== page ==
Kevin’s next question isn’t as silly as it might sound. Growing up in the Northern Hemisphere, he and I were conditioned by every map we ever saw to look for Australia at the bottom right of the world. He wondered if the opposite was true in Australia.

“We’re at the top of all our maps because they’re made here,” he said. “It’s the same reason North is at the top. The opposite should be true down there, right? Don’t maps in Australia have South at the top?”

I didn’t want to admit it, but he had me stumped. I hadn’t thought at all about the question.

That’s mainly because no one in Australia thinks about this question. North is always up on the map the same way the sky is always above our heads. But, unlike gravity in three dimensional space, the way we represent Earth in two dimensions is a human construction. We could choose South to be at the top of our maps, putting Australia in a more prominent position.

HEMA Upside Down World Map

In this context, Australia as “the land Down Under” makes no sense. It’s not down under anything except Antarctica. But our brains want to reject this image. It’s not right. Australia shouldn’t be at the top of the world, it should be, like a younger sibling, at the bottom of the world, looking up.

I have to be careful here. As the oldest of four brothers and sisters (all of whom will read this), I don’t want to imply that birth order has anything at all to do with their personality traits. It almost certainly doesn’t.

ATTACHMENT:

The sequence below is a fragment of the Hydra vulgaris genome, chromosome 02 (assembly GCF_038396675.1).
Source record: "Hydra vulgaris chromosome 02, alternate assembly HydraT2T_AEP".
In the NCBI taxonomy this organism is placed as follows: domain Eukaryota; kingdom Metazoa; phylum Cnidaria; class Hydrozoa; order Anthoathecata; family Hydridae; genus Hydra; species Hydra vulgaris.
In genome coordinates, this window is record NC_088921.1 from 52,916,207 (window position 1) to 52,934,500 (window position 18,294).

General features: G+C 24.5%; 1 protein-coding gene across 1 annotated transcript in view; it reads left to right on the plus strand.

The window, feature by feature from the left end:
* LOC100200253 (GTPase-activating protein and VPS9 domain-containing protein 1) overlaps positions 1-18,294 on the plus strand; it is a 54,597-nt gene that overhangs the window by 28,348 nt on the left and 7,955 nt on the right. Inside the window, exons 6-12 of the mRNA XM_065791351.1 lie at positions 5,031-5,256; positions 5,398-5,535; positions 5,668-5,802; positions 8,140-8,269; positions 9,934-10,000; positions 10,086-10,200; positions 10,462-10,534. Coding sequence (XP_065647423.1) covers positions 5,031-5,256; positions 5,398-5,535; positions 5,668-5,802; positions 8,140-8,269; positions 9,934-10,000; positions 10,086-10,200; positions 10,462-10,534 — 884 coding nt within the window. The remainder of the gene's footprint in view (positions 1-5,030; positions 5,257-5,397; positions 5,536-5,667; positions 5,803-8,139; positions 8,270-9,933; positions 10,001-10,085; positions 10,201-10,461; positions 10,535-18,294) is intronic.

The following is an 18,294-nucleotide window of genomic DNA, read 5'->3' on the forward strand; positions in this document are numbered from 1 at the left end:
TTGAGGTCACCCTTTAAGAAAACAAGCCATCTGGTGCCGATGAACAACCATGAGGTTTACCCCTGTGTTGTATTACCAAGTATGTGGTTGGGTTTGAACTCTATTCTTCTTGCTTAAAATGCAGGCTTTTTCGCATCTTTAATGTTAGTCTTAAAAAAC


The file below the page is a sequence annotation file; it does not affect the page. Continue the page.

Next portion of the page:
But, there is a bit of collective psychology at work in Australia and around the world. A much younger nation than the US or Britain – the Commonwealth of Australia was established in 1901 – there is a sense that the country is, like a younger sibling, following in their footsteps.

The arts scene in Melbourne is dynamic and robust, programs offered by outlets like SBS and ABC are in many ways superior to US network programming, and the Sydney Opera House is one of the premier venues in the world, but an actor here doesn’t really make it big until they star in a Hollywood film.

US news can dominate the headlines here – a search for Trump on the news website returns 10,700 results, while a search for Scott Morrison, Australia’s current Prime Minister, returns only 3500.

And just the other day a colleague – born and raised in Australia – was telling me about their daughter, who is in training to become a New South Wales police officer. They said she was learning about “the right to remain silent, or whatever the equivalent is here.”

In this sense, the answer to Kevin’s question is no, Australians don’t see themselves at the top of the world. They see themselves much as the rest of the world does: down under, living their own lives at a safe distance from all the madness.

And they tend to like it that way.

Next up: What is a Democracy Sausage?


Part 1: I Would Like to Acknowledge…

Part 2: Educating Kevin About Australia

Part 3: Which Way Do Australian Toilets Flush?

Part 4: What is Macca’s and Why Does Everyone Go There?


Photo by Clker-Free-Vector-Images